Gravity and Grace: Cross-Departmental Collaboration at the Brooklyn Museum

If I were stitching a sampler about some of my recent museum education work, it might start like this:

A is for Anatsui.  B is for Brooklyn.  C is for collaboration.

Photo by David Sky, seemsartless.com
Photo by David Sky, seemsartless.com

Where the rest of the alphabet would go, I’m not so sure, but those first three letters reflect my experience working on Gravity and Grace: Monumental Works by El Anatsui, the retrospective exhibition at the Brooklyn Museum.  Every show in every museum takes a dedicated team to pull it off, of course, but I’m taking this digital moment to highlight what’s been a particularly wonderful example of cross-departmental cooperation, which isn’t an easy thing, especially in a mid- or large-size institution.  In this case, it led to a variety of ways to engage with the exhibition that ultimately (I hope) makes the show a great experience for our visitors.

We have a downloadable Teaching Resource for teachers who want to bring their students to see the show.  We hosted a conversation between El Anatsui himself, Susan Vogel (filmmaker and author of El Anatsui: Art and Life), and Kevin Dumouchelle (the museum’s Associate Curator for the Arts of Africa and the Pacific Islands and curator of this show in its Brooklyn presentation):

We have an in-gallery hands-on activity inviting visitors to use paper and twist ties to imitate some of the folds Anatsui and his assistants use to create his massive metal artworks (more on that in a bit).  We have iPad kiosks that solicit visitor responses to the art on display using video questions posed by museum staff.  We have QR Codes to scan for those seeking further context.  And that’s in addition to our array of tours, workshops, and art-making classes designed for families, students, and adults.  So many options for engagement!

So how did all this come about, and what made it so collaborative?

PaperFolding
Photo by Rachel Ropeik

My part in it started when I took on the role of Project Educator for the show.  The Education staff here divvies up a given year’s roster of special exhibitions to assign a Project Educator or two to each show.  These folks represent Education’s voice in interdepartmental meetings and help shape education programming during the show’s run.

From the get-go, Kevin generously shared his knowledge, thoughts, and time with me and Matthew Branch, my fellow Project Educator.  For Kevin, the collaboration inspiration started even earlier in the process: with Anatsui himself.  “The work is so open ended,” Kevin says.  “There was a real possibility for thinking big and thinking of options that we might have been a little bit more cautious about if we had more specific instructions from the artist.”

While some artists provide detailed notes for how their pieces should be installed, Anatsui likes to leave it up to the team at each location.  “That filtered down to every aspect of the show,” Kevin adds.  “Which made it a lot of fun.”  Take a peek at this time-lapse video of the show’s installation. As you can see from the art handlers, designers, and conservators involved, it took a team to get the show up.  Not to mention Robert Nardi in our Technology department, who made this video to share with the internet at large:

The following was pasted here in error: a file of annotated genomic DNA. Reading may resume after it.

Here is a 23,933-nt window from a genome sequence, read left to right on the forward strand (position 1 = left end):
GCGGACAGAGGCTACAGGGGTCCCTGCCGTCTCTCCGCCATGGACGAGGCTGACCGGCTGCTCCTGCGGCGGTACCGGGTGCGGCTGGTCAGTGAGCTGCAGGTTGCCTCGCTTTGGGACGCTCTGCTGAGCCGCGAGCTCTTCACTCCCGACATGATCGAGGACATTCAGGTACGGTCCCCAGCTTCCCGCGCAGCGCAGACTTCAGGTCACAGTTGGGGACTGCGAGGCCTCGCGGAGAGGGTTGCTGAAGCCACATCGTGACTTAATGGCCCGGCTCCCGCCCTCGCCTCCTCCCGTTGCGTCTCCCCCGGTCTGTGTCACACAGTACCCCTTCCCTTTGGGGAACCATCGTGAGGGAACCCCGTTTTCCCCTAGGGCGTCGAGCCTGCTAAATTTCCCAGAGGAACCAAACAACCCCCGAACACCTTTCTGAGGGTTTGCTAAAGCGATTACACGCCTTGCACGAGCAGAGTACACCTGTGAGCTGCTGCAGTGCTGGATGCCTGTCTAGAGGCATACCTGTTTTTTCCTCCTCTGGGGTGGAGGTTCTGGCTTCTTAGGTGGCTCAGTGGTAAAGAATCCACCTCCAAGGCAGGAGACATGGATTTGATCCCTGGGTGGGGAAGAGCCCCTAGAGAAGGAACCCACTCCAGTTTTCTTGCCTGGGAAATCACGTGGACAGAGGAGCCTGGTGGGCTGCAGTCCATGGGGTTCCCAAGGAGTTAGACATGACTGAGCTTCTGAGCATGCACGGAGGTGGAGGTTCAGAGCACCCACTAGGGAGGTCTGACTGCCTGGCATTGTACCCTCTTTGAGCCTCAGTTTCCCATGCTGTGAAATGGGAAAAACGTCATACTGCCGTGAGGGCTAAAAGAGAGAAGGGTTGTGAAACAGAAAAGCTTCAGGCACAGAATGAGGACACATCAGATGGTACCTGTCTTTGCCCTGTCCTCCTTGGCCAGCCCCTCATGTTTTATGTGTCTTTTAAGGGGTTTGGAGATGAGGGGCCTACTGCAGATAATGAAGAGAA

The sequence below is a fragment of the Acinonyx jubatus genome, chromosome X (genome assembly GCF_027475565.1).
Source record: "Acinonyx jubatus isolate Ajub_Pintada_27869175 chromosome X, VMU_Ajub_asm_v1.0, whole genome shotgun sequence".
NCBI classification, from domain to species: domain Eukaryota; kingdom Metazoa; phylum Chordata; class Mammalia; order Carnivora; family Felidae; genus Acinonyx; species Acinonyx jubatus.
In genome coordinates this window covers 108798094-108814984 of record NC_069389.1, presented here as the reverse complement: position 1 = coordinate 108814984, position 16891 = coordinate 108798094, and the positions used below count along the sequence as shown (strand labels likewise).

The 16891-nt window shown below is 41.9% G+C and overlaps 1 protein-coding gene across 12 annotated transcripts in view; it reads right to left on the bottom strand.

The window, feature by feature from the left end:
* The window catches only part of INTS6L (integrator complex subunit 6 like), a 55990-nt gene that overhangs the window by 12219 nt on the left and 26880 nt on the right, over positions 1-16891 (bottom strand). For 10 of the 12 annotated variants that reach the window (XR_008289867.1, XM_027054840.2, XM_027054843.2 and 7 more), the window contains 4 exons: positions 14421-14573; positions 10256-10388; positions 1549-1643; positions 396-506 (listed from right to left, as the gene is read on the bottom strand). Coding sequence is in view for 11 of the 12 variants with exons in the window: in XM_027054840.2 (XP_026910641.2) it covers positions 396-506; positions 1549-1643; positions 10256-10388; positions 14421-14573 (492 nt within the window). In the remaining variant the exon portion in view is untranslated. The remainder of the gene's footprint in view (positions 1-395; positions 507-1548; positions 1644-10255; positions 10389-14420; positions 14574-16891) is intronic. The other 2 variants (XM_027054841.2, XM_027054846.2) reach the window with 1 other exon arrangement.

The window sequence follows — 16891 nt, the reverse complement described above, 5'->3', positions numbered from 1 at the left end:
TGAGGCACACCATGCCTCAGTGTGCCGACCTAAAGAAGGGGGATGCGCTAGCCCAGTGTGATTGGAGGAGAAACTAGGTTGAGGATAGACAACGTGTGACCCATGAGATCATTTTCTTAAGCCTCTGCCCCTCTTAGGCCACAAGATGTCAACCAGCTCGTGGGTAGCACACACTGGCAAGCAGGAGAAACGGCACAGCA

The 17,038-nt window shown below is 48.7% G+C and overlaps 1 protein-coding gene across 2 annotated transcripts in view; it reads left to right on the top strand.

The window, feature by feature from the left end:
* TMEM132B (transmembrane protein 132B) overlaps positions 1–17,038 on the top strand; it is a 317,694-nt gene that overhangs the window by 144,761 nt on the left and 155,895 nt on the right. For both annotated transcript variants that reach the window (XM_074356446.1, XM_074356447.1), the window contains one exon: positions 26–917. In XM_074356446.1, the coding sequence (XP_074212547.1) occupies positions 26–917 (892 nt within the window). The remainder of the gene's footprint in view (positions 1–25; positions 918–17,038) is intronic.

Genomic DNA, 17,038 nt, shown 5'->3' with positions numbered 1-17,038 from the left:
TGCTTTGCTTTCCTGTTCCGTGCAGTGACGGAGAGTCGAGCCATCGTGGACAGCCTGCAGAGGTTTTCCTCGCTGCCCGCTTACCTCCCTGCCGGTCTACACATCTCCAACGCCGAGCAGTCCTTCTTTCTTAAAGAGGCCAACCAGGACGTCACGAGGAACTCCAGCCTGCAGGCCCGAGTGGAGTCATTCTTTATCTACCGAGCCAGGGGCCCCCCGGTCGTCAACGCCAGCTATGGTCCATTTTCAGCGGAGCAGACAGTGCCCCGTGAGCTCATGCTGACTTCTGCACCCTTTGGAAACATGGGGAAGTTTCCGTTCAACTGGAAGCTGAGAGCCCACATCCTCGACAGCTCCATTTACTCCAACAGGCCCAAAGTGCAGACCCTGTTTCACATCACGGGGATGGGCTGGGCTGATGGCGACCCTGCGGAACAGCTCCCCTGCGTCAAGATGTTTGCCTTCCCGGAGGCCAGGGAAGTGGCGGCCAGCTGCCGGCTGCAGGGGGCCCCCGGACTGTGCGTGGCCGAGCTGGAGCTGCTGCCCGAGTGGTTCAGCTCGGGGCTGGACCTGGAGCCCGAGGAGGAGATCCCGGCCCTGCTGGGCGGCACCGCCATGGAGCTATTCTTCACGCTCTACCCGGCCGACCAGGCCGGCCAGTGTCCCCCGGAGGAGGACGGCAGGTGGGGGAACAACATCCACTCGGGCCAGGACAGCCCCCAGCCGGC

Go, team, go!

Adding her enthusiasm and creativity to the mix was Sara Devine, the museum’s Manager of Interpretive Materials, who made sure we had a hands-on activity in an exhibition full of objects that, oh man, do you ever want to touch.  We can’t touch the art, but thanks to Sara’s input, we can do our own tactile experimentation.  Physically embodied engagement?  Check. Multimodal sensory inputs?  Check.  Music to the ears of any art educator.

iPadScreenshot
Photo by Rachel Ropeik

Sara also enlisted representatives from our curatorial and education staff (and, again, Technology’s cooperation) to record several 30-second video clips that ask visitors questions about the exhibition and invite them to enter their responses on iPads throughout the galleries.

All in all, it’s an exhibition that offers visitors a range of ways of interacting, and it could only have been done by creative interdepartmental teamwork. As Sara states:

“I know it sounds pretty obvious, but what allowed this exhibition to be a good example of cross-departmental collaboration was an ongoing and open line of communication, which is surprisingly rare. I think we all very easily get caught up in our own part of the process and forget to reach out, ask for input, and keep others informed. We all made a conscious effort to communicate and I believe that is the biggest reason our collaboration was so successful.”

I couldn’t have said it better.  This opening up of the closed doors–be they metaphorical or literal–between departments is a way many museums approach (or are starting to approach) their work, and it’s an exciting prospect to look forward to.  In Mike Murawski’s recent post about the Museum Education Division sessions at this year’s NAEA Convention, he noted that we’re in “a moment when many major museums are re-imagining (and, in some cases, totally disrupting) the traditional relationships between education and curatorial.”  Sure, it may be testing uncharted waters, but when it works (as it has with Gravity and Grace), it can produce amazing results.

How have you worked to open lines of communications across departments at your institution?  Join the conversation below, and share some of the best collaborations you have been involved with.

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